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Catching moths in your woodland

Catching moths in your woodland

by Angus ~ 16 October, 2014 ~ one comment

Moths are attracted to the light and are largely nocturnal.  So a woodland owner can trap and identify moths - if they have the right moth-catching equipment.  Woodland owners, Heather and Rodney have developed a brilliant home-made moth trap, which uses a mercury vapour bulb and is powered by a generator.  This has saved them the cost of buying a commercial moth trap, (at a cost of about £200); it has also given them a trap which is much more suited to their needs.

Using this device, Heather has identified over 350 different moth species over the last couple of years, such as the large grey Clifden Nonpareil (see image below).  It turns out that moths are really important in woodlands as they pollinate many plants and provide food for small mammals, spiders and bats. Read more...

Floral visitors

Floral visitors

by Chris ~ 23 October, 2013 ~ 4 comments

Bees are (usually) frequent visitors to our gardens.  Gardening catalogues and websites are ‘always’ extolling the virtues of particular flowers / plants in terms of attracting insect visitors to our gardens.  These insect visitors are important pollinators – not just for garden flowers, but also for fruit trees and other soft fruits.  But is there any evidence about the ‘best flowers’ to plant for insect visitors – other than “opinion and general  experience”.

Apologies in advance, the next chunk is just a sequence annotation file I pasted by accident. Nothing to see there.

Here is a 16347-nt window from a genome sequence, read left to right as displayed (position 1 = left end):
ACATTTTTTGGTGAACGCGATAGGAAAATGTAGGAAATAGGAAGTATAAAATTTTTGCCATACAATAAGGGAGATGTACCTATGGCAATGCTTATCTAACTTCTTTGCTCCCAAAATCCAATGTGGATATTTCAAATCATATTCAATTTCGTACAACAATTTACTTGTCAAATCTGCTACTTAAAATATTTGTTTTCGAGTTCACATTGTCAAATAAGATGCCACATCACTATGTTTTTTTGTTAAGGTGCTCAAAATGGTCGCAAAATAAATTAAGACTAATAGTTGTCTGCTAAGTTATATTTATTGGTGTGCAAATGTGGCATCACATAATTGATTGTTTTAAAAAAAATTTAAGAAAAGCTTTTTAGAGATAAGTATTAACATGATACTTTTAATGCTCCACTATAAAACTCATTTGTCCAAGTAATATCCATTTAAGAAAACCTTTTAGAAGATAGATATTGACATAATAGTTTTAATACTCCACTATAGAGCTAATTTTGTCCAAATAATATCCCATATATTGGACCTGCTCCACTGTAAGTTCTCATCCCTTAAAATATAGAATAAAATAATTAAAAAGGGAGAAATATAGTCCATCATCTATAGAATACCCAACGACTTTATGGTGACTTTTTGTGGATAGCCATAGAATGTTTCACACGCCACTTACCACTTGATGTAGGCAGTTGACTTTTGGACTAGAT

Now some research on this has been done by the Department of Apiculture at the University of Sussex.   The Department and Professor Ratnieks (which have featured in the woodland blog before) are involved in “The Sussex Plan for Honey Bee Health and Well being”. Read more...

bumble bee

Bees and bumblebees – neonicotinoids

by Lewis ~ 21 February, 2013 ~ 11 comments

DDT was used an insecticide at the onset of WW2, with great success in terms of controlling malaria and typhus among civilians and troops. After the war, it was available as an agricultural insecticide.  However, within a few years, there were warning signs that not all was well and in 1946, the Soil Association journal read as follows "By the wholesale use of powerful insecticides of which far too little is yet known, we may well be upsetting the whole balance of Nature. We are like schoolboys rat-hunting in a munition dump with a flame-thrower."

Some years later (in 1962),  Rachel Carson published ‘Silent Spring’ – which seriously questioned the use of organochlorines, such as DDT and warned of the dangers of the indiscriminate use of insecticides.  The use of these chemicals continued Read more...

Bees - and the weather.

Bees – and the weather.

by Chris ~ 23 July, 2012 ~ 10 comments

Bees are important pollinators, especially for crops like apples.  The UK apple market is estimated at some £320 M per annum.

Though current estimates vary, it is pretty much certain that this year’s apple harvest will be down, perhaps only 50% of that of a ‘normal’ year.  Though the trees produced blossom in plenty and all looked good for a ‘bumper harvest’ – it then rained and rained.

Because of the weather, there were few bees, bumblebees or other pollinating insects.   This has not been a good year for bees (or indeed, bumblebees).   Why?


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